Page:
Forest Service Economics 101

  It seemed an offer the Forest Service couldn't refuse: The government gets the best price for its timber, and the buyer never cuts down any trees. Yet on March 21, the agency rejected an environmental group's high bid of $28,875 for 275 acres of fire-damaged trees in the eastern Cascades of Washington near the Canadian border. Instead, it accepted the second-highest bid to ensure that the trees are cut.

"Their decision makes terrible business sense," said Mitch Friedman of the Northwest Ecosystem Alliance. "We offered them more money and also said we would preserve the public's resource."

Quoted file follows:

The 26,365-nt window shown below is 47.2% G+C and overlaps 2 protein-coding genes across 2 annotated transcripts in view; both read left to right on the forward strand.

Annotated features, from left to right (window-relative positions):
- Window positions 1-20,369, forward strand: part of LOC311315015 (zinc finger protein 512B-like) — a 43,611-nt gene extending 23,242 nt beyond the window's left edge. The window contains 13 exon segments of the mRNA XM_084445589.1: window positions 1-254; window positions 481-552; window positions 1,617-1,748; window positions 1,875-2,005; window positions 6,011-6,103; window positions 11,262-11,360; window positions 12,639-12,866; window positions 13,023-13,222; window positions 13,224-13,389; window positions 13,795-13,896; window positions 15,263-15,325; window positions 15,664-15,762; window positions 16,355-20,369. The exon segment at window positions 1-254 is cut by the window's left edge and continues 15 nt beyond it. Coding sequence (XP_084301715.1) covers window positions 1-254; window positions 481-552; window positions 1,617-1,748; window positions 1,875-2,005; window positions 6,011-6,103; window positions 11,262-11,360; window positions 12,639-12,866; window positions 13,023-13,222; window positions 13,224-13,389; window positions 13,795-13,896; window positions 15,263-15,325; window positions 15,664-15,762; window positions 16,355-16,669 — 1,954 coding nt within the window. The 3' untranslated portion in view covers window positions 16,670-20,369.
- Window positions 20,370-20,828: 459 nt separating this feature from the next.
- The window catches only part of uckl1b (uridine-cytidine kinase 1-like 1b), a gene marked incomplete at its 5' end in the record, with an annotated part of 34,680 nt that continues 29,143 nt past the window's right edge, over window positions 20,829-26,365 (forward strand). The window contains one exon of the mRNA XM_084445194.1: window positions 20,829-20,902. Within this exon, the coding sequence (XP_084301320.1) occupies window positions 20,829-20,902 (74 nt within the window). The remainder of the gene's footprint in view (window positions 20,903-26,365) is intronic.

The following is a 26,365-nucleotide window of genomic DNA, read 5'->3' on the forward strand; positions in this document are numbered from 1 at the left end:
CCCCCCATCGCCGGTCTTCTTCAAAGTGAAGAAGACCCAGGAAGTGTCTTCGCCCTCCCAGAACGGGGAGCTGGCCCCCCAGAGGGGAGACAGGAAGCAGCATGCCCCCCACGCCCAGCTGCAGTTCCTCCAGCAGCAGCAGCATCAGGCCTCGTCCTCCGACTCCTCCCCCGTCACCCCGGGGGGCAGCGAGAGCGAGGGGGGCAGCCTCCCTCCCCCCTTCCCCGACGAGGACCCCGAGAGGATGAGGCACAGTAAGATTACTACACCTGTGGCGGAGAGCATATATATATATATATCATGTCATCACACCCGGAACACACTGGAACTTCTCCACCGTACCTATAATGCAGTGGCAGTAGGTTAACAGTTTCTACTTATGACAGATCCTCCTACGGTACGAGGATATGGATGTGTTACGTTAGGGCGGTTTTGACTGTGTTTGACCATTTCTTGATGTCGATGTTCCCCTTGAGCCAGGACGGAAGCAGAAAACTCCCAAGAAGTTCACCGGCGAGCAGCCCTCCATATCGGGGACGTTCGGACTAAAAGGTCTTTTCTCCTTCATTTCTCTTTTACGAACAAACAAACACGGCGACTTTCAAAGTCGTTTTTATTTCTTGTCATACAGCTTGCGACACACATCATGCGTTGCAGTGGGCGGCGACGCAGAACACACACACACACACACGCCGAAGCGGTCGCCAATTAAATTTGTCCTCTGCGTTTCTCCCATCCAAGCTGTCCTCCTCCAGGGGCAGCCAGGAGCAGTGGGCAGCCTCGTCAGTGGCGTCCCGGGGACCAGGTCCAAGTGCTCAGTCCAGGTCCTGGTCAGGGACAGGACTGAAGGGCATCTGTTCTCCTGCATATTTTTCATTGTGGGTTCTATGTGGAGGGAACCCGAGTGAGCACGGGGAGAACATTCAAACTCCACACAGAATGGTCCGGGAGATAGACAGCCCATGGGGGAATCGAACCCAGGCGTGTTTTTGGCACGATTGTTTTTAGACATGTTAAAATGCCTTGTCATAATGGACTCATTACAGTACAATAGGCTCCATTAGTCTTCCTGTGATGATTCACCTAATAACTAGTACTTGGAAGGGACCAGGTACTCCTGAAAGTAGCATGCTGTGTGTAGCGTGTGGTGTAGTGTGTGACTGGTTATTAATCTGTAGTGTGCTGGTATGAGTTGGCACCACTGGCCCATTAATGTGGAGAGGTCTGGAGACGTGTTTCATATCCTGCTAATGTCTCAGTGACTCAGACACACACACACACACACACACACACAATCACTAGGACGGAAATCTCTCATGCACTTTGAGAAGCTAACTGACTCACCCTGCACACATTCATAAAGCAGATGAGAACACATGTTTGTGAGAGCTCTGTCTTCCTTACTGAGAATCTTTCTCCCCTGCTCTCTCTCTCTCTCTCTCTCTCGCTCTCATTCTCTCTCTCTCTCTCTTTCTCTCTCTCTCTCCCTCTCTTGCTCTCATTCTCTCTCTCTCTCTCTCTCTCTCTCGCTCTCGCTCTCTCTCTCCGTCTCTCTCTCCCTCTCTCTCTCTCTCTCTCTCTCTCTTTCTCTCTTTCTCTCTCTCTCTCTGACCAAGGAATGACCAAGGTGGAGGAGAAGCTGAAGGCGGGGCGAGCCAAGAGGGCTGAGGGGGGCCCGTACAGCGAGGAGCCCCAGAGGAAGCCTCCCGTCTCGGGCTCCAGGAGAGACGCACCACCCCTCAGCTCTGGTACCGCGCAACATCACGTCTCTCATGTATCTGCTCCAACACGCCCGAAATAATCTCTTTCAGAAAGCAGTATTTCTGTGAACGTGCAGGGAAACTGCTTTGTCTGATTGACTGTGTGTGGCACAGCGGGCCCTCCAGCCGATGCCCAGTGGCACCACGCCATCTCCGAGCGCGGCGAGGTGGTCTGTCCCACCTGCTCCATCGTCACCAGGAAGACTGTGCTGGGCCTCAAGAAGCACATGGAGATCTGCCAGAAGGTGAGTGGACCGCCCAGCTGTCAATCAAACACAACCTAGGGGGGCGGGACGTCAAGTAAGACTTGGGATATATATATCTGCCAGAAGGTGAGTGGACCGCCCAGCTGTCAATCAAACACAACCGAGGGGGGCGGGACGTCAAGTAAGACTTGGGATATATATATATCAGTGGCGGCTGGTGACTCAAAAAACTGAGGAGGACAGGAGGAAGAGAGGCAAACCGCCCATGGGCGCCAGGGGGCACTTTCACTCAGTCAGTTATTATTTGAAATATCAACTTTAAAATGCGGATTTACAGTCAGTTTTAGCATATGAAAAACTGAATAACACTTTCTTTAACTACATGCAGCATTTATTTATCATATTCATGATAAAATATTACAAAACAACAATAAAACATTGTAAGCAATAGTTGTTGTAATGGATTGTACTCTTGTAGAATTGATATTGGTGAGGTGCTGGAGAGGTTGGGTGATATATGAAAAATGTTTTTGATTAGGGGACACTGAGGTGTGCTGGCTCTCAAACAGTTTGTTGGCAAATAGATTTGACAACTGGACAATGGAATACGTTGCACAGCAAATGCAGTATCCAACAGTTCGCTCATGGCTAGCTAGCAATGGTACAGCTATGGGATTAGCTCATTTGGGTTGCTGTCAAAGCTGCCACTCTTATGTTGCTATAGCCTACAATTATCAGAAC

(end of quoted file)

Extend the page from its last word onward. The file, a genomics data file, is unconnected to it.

But Sam Gehr, supervisor of the Okanogan National Forest, told the Seattle Times that he awarded the contract to a local logging company because the rules require the trees be cut. "The fact that they weren't going to fulfill the contract obligation was the key to our choice," he said.

Gehr sold the estimated 750 trailer-loads of timber to Double A Logging for $28,000. The sale cost the agency $300,000 to prepare. Friedman said his group plans to appeal the decision.

*Richard Hicks
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